The information below comes from the statement of deficiencies compiled by health inspectors and provided to AHCJ by the Centers for Medicare and Medicaid Services. It does not include the steps the hospital plans to take to fix the problem, known as a plan of correction. For that information, you should contact the hospital, your state health department or CMS. Accessing the document may require you to file a Freedom of Information Request. Information on doing so is available here.


Based on record review, observation, and interview, the hospital failed to ensure the right of 3 of 3 patients (Patients #10, #13, #5) to participate in the development and implementation of their care plan.

1) Although assessed to have a high fall risk on admission, Patient #10 experienced a fall four days into her hospitalization and suffered a head injury that required emergency medical care interventions. After the patient's return from emergency care, hospital staff failed to revise the plan of care to reflect the needs of the patient following the fall incident, as well as the related injuries, and did not explain care interventions related to the incident to the patient.

2) Patient #13 had been admitted for homicidal and illogical thoughts. During his treatment, staff became aware that the patient took plastic spoons during meal times and hid them in his pocket. Patient #13 also announced his plans to elope from the facility. The patient's treatment plan did not reflect a revision with patient participation to meet Patient #13's needs.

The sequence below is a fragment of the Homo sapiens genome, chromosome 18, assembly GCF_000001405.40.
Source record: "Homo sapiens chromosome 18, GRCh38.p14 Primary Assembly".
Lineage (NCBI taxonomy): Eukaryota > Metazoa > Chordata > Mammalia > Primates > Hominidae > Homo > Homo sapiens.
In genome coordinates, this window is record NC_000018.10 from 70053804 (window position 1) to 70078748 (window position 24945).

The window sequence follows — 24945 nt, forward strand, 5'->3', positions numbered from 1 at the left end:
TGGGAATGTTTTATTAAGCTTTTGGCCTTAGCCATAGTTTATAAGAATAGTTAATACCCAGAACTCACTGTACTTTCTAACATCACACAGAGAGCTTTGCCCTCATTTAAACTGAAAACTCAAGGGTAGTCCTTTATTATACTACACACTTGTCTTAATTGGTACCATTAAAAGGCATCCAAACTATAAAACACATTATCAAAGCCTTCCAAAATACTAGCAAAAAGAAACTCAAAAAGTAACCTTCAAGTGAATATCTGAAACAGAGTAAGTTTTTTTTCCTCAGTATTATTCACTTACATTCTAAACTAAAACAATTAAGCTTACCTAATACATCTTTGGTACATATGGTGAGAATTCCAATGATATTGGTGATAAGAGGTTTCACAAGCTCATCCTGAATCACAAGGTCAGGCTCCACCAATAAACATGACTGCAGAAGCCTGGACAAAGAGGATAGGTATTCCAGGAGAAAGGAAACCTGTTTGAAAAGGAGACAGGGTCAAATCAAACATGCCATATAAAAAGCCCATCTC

3) Patient #5's skin assessment on admission was not completed. Nursing staff noted a deep tissue injury to the patient's lower back nine days into his hospitalization and two pressure ulcers on the patient's hips sixteen days after his admission. Patient #5 plan of care dated the eighteenth day of his hospitalization did not address his skin injuries.

Findings included

1) Patient #10 was observed on 09/05/17 at 1715 in the hospital's dining room. Patient #10 had extensive bruising on her left eye and on the left side of her face.

Patient #10's Integrated Inpatient Nursing assessment dated [DATE] at 2354 reflected the patient was a high fall risk. Factors contributing to the high fall risk assessment included the patient's recent fall history, use of assistive devices, impaired mental status, and use of psychotropic medications. However, staff failed to initiate nursing care interventions to address the patient's fall risk.

Progress Notes dated 08/30/17, at 2100, reflected Patient #10 fell in the dining room at 2020 and hit her head. The patient had a "large hematoma [bruise] on her left temple...[and complained] of allover pain...unable to straighten legs out..." Patient #10 was transferred to a medical hospital for emergency medical care. Progress Notes dated 08/31/17, at 0120, reflected the patient returned to the hospital at that time.

Daily Nursing Assessment and Progress Note dated 08/31/17 at 0530 reflected Patient #10 had a hematoma (bruising) on the left side of her head and "multiple skin tears."

Record review of Patient #10's Inpatient Master Treatment Plan dated 08/27/17 at 1815 did not reflect a revision to address the needs of the Patient #10 following the fall incident. There was no evidence that staff explained interventions to reduce further incident of falls with the patient or address care issues related to her bruising and/or skin tears with the patient.

Hospital Personnel #9 was interviewed on 09/06/17 at 1050 regarding Patient #10's treatment plan. Hospital Personnel #9 stated the patient's fall and bruising were not on the treatment plan.

2) Record review of Patient #13's Complete Psychiatrist Evaluation dated 08/24/17, at 1229, reflected the patient was admitted to the hospital after he walked into traffic, threatened people, and assaulted a police officer. The patient was homicidal, delusional, paranoid, and had illogical thinking. He required "...continuous observation in a safe and secure environment...prevention of injury to self or others..."